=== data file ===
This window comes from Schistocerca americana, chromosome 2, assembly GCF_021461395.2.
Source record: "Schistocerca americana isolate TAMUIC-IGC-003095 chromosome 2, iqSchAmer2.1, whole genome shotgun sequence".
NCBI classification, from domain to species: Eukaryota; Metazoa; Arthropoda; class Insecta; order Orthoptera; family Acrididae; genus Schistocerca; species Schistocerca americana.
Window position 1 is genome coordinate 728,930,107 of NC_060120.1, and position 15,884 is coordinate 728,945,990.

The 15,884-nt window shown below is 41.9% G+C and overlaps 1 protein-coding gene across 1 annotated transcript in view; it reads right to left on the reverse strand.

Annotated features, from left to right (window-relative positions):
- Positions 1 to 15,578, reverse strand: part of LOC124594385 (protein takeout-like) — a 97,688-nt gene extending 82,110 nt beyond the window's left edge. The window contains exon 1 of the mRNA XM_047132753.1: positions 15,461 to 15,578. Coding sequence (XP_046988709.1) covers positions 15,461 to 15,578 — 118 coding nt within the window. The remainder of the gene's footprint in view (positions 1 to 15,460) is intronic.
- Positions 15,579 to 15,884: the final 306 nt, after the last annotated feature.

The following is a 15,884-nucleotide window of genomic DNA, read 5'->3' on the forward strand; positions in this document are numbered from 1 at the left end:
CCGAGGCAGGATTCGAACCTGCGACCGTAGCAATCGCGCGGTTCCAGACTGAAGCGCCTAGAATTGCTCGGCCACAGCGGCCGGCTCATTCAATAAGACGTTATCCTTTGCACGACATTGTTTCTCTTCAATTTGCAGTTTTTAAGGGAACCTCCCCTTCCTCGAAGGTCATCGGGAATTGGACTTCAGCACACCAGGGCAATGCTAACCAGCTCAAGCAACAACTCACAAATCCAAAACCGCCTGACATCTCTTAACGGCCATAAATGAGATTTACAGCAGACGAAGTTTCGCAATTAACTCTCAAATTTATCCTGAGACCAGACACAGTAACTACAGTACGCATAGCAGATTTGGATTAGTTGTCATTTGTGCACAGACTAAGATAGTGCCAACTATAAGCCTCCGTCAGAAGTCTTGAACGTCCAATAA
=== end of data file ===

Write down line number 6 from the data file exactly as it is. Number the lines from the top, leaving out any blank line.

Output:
Annotated features, from left to right (window-relative positions):